Meet the Vancouver Quadra candidates

With all the issues being debated and promises being made, we took the liberty of breaking down the three big names in the Vancouver Quadra riding so that you know where each one sits on the issues that matter to students. 

Joyce Murray of the Liberal Party has been MP for this riding since 2008, and is running for re-election. Scott Andrews is a UBC alumnus himself, and is running for the NDP. Blair Lockhart of the Conservatives, formally a senior legal counsel, couldn't be reached for comment.


Liberals: According to Murray, part of the Liberal party’s plan is increasing employment opportunities for young Canadians. 

“There’s many other ways that we have already announced measures to support young people,” said Murray. “For example, a program to create 40,000 jobs a year for youth ... will be very helpful to people going to school because some of those jobs will be jobs that can help support their tuition or summer job.”

Murray said this initiative is restoring and increasing a previous program that “the government cut in half.”

NDP: “I began my UBC degree in 2001 and I actually watched tuition increase every year that I was studying. The average student graduates now owing more than $26,000 in debt,” said NDP Candidate Scott Andrews when asked about student debt.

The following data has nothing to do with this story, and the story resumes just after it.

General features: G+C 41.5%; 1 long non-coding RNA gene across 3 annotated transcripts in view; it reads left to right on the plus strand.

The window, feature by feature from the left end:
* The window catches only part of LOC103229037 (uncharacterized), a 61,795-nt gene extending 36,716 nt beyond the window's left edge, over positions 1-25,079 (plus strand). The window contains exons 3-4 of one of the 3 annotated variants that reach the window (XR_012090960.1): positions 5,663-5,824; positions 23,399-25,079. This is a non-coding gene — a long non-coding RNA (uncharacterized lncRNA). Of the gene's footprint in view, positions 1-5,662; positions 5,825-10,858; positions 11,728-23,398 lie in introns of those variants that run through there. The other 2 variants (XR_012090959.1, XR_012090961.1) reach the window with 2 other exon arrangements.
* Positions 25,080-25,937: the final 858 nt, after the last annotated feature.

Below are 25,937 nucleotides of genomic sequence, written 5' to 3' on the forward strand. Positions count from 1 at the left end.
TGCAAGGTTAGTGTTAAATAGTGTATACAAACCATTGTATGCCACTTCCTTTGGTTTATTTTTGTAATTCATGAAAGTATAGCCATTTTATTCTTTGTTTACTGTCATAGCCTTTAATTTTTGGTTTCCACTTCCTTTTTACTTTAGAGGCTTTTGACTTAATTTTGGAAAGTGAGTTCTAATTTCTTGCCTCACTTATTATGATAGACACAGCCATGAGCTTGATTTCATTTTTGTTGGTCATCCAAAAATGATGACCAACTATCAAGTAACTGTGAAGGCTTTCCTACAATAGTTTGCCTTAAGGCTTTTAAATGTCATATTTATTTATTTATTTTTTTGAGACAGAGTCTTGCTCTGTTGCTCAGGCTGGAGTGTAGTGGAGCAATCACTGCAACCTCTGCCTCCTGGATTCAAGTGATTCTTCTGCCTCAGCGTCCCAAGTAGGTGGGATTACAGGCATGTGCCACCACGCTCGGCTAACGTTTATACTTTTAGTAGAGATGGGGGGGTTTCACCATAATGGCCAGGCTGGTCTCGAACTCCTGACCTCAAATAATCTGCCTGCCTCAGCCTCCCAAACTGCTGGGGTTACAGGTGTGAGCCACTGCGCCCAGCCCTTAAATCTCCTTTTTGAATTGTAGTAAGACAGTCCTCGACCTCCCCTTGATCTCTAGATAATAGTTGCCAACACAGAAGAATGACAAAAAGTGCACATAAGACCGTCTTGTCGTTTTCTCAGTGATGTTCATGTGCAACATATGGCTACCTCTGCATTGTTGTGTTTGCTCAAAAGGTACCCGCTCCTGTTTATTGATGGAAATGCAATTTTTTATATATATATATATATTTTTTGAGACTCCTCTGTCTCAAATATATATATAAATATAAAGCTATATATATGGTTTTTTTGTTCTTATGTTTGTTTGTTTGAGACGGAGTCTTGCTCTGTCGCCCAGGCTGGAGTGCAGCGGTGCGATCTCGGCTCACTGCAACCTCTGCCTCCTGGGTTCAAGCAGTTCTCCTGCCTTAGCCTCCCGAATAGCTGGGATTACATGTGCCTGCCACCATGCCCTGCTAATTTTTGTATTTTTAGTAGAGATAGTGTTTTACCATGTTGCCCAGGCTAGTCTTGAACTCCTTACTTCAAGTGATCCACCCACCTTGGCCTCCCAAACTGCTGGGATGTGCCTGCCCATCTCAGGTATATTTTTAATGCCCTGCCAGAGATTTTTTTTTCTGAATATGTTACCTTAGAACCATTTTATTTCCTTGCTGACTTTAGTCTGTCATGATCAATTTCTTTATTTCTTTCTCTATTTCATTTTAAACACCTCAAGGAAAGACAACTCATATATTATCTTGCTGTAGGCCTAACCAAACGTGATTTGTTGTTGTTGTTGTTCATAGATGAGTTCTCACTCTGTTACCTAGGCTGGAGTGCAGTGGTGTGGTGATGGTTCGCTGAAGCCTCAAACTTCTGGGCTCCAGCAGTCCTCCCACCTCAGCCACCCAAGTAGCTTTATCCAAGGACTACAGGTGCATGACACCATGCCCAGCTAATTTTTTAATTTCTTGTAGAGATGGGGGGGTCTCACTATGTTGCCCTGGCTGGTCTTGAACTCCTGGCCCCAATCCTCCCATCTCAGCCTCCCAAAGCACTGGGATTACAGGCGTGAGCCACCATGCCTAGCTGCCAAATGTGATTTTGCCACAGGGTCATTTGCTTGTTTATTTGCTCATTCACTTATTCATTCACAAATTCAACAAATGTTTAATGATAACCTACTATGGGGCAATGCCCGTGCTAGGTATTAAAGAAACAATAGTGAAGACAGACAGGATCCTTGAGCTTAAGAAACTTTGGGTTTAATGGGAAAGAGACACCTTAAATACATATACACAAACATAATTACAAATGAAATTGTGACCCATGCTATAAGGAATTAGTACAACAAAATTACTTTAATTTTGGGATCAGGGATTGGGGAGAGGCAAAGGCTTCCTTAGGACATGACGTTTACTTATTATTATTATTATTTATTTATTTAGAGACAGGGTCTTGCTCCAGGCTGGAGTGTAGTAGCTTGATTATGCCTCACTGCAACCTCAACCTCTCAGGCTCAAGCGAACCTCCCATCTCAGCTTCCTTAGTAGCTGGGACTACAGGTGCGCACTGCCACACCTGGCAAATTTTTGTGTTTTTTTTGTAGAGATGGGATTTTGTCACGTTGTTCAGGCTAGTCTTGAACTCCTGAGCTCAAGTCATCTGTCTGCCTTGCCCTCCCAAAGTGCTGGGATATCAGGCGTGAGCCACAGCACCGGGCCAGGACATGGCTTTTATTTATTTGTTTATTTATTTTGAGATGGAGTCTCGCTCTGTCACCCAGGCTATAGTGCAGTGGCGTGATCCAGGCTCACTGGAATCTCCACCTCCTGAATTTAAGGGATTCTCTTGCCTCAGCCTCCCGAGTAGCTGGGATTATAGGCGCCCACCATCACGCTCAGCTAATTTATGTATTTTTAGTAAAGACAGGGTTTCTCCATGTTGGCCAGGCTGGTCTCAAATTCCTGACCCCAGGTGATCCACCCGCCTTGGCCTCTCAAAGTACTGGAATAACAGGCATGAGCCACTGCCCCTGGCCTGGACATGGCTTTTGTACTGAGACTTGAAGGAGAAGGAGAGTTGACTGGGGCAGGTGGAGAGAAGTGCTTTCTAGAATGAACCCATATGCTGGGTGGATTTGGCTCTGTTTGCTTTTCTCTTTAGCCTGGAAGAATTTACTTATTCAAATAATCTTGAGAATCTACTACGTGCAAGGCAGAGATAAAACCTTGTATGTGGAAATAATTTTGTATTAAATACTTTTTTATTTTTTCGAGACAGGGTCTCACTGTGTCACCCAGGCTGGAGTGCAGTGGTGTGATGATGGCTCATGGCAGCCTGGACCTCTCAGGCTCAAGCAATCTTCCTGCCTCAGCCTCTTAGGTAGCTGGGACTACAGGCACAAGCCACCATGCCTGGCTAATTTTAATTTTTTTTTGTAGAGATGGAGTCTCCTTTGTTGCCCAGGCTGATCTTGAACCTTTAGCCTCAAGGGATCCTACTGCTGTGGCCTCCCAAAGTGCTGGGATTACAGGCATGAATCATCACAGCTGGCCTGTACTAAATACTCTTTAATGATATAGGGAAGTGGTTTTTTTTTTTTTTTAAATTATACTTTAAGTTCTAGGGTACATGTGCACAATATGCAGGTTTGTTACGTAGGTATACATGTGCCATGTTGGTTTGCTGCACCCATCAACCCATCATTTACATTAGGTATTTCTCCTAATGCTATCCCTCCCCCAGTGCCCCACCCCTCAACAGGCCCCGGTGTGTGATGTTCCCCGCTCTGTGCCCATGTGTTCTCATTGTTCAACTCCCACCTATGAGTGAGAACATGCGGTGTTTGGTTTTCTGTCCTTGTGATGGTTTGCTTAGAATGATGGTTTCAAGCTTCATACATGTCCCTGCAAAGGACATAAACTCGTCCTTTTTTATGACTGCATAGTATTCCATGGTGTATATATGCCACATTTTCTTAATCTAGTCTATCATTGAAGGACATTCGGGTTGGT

Andrews points to decreasing transfer payments from Ottawa as a causal factor in this mass of debt. According to Andrews, an NDP Government will provide the provinces with adequate post-secondary education funding from the federal government.

Conservative: The Conservatives have promised to double the government’s contributions to RESPs. They will now give 20 cents on the dollar for regular income families and 40 cents for low income families on the first $500 put into an RESP each year. They’ve also promised to double federal contributions to additional Canada Education Savings grants.


Liberal: The Liberal Party’s plan for sustainability also involves spending $20 billion on developing public transit nationwide.